I hate labels.
I think they’re limiting and potentially misleading at best and downright insulting and dehumanising at worst. They often lessen or exaggerate because they deal with a generic stereotype rather than a specific individual.
It’s one of the reasons we didn’t find out the gender of any of our children during pregnancy (although I mainly loved the idea of the surprise).
But each of my children has taught me to see the world anew in many different ways and Faith is no exception. She may have saved the label “girl” to surprise us with postnatally but “Down’s Syndrome” and “heart AVSD” were ones that were given to her antenatally.
It made for a stressful pregnancy. If you’ve ever attended the maternity unit at Lincoln County Hospital you may not have even noticed the Quiet Room that’s located in between the two waiting areas and I hope you haven’t found yourself in it at your 12-week scan trying to take in the all sorts of possibilities that certain indicators may or may not mean.
I’m glad we were able to find out in advance even if at first it was hard to see past the label of the diagnosis to go back to picturing an individual child and all the myriad of characteristics they may or may not embody as they grow.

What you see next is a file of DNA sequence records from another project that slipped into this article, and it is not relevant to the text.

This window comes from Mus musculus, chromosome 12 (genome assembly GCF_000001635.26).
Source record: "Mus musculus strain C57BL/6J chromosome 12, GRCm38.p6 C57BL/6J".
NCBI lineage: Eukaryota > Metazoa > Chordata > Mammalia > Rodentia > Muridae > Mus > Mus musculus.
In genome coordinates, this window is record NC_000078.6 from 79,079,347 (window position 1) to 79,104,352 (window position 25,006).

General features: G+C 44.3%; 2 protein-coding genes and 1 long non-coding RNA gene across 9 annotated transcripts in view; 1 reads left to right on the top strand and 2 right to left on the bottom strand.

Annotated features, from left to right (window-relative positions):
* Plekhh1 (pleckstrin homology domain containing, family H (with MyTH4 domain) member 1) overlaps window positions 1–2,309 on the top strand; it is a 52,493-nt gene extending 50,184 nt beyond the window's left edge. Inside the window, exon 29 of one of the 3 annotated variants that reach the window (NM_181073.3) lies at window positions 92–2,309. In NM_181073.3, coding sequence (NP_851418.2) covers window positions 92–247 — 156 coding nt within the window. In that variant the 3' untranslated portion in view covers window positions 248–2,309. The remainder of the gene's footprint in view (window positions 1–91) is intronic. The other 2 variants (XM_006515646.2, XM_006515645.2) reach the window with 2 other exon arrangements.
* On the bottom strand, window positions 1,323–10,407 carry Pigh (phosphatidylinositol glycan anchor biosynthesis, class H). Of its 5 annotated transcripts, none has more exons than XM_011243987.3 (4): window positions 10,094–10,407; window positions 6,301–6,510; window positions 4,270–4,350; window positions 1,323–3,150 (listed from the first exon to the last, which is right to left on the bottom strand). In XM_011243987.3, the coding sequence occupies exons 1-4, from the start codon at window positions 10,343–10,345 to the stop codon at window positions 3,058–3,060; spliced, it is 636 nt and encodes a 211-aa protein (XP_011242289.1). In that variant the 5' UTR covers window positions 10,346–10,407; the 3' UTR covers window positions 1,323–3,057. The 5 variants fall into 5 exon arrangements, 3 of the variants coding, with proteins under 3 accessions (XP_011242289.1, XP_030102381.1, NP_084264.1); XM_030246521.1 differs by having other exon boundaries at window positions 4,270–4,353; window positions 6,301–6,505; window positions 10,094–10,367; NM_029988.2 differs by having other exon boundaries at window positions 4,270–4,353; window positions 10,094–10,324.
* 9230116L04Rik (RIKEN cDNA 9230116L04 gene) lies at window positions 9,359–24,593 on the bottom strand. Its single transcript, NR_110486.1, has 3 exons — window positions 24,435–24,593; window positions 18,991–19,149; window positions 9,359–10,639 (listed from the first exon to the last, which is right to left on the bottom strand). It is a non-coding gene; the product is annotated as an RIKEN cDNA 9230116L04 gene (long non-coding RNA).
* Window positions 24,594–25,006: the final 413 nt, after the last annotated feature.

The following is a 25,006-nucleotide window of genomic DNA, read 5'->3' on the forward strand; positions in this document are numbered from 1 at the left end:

And I’ve also come to accept that the label can be helpful.
It made sure there was a plan in place for her care from the moment she was born – we already can’t say thank you enough to the maternity and paediatric teams who have looked after Faith in her first seven weeks so I know we will always be in the debt of such caring, skilled and dedicated professionals as she grows.
And it also means we’ve been able to find a welcoming community of families who are travelling a similar path and who are dedicated to not only supporting each other but also to celebrating life and simply having fun in numerous and diverse ways.
At seven weeks old Faith is already a “girl”, a “little sister”, “daughter”, “granddaughter”, “niece”, a “baby with Down’s Syndrome”, a “third child” and “blonde” and some of her labels have already changed too – the ones inside her clothes now read “newborn” instead of “tiny baby” as her weight chart now reads “7lb 1oz” instead of 5lb 8oz”.
And she’s proving to be a strong lass so far so, whichever paths she chooses to follow as she grows, she’s sure to be rocking her “designer genes” as she chases after her brother and sister on the odd occasions they’re not colluding to go in three different directions at once just to really keep their mummy on her toes.